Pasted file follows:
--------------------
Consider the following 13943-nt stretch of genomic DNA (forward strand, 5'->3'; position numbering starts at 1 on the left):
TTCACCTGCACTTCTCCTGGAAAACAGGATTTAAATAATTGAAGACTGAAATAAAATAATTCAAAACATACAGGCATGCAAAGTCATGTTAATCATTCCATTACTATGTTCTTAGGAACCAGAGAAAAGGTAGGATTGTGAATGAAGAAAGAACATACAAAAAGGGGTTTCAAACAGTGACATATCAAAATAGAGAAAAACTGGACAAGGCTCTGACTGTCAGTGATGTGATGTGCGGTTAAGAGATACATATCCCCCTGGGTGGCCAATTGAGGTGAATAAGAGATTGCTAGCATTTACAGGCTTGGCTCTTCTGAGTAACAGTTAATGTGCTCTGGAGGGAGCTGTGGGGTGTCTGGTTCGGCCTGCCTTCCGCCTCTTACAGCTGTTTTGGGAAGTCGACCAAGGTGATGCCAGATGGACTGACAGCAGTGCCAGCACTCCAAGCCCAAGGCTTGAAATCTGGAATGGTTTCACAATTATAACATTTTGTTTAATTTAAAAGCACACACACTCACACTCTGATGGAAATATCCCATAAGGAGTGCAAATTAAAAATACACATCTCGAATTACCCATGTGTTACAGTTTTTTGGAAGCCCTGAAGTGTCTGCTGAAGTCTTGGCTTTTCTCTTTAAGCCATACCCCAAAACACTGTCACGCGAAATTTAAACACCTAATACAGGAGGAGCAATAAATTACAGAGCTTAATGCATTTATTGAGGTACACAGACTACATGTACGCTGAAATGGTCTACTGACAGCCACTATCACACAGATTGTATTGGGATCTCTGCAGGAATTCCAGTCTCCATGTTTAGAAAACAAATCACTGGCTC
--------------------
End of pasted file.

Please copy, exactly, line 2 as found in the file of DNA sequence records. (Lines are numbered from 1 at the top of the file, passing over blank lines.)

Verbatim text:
TTCACCTGCACTTCTCCTGGAAAACAGGATTTAAATAATTGAAGACTGAAATAAAATAATTCAAAACATACAGGCATGCAAAGTCATGTTAATCATTCCATTACTATGTTCTTAGGAACCAGAGAAAAGGTAGGATTGTGAATGAAGAAAGAACATACAAAAAGGGGTTTCAAACAGTGACATATCAAAATAGAGAAAAACTGGACAAGGCTCTGACTGTCAGTGATGTGATGTGCGGTTAAGAGATACATATCCCCCTGGGTGGCCAATTGAGGTGAATAAGAGATTGCTAGCATTTACAGGCTTGGCTCTTCTGAGTAACAGTTAATGTGCTCTGGAGGGAGCTGTGGGGTGTCTGGTTCGGCCTGCCTTCCGCCTCTTACAGCTGTTTTGGGAAGTCGACCAAGGTGATGCCAGATGGACTGACAGCAGTGCCAGCACTCCAAGCCCAAGGCTTGAAATCTGGAATGGTTTCACAATTATAACATTTTGTTTAATTTAAAAGCACACACACTCACACTCTGATGGAAATATCCCATAAGGAGTGCAAATTAAAAATACACATCTCGAATTACCCATGTGTTACAGTTTTTTGGAAGCCCTGAAGTGTCTGCTGAAGTCTTGGCTTTTCTCTTTAAGCCATACCCCAAAACACTGTCACGCGAAATTTAAACACCTAATACAGGAGGAGCAATAAATTACAGAGCTTAATGCATTTATTGAGGTACACAGACTACATGTACGCTGAAATGGTCTACTGACAGCCACTATCACACAGATTGTATTGGGATCTCTGCAGGAATTCCAGTCTCCATGTTTAGAAAACAAATCACTGGCTC